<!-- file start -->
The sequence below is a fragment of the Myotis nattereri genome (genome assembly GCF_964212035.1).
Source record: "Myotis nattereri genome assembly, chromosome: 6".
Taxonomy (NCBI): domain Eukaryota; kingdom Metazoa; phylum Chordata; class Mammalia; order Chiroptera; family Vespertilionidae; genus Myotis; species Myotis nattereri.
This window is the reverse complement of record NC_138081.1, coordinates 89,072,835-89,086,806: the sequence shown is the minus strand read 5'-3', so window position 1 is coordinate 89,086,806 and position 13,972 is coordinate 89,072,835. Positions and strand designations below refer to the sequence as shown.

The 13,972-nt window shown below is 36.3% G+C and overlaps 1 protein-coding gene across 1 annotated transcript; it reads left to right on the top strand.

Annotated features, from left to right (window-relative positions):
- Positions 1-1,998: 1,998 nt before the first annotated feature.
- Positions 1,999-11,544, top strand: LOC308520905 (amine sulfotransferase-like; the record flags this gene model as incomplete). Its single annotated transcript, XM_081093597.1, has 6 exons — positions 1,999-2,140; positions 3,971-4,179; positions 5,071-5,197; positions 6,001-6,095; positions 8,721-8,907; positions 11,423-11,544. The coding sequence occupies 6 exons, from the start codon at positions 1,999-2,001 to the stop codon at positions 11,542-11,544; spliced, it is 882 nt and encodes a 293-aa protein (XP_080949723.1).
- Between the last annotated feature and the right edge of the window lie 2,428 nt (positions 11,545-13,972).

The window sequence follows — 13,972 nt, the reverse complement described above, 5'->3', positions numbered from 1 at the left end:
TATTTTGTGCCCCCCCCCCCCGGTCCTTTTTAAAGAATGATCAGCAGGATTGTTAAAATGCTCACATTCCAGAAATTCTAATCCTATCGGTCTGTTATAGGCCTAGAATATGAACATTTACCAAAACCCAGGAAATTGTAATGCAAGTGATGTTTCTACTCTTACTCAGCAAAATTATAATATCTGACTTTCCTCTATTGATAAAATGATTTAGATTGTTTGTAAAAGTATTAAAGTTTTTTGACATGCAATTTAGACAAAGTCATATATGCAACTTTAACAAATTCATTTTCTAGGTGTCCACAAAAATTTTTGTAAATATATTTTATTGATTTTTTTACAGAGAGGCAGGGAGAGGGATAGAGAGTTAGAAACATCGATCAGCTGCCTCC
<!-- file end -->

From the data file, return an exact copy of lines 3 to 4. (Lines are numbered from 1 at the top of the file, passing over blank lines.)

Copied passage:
Taxonomy (NCBI): domain Eukaryota; kingdom Metazoa; phylum Chordata; class Mammalia; order Chiroptera; family Vespertilionidae; genus Myotis; species Myotis nattereri.
This window is the reverse complement of record NC_138081.1, coordinates 89,072,835-89,086,806: the sequence shown is the minus strand read 5'-3', so window position 1 is coordinate 89,086,806 and position 13,972 is coordinate 89,072,835. Positions and strand designations below refer to the sequence as shown.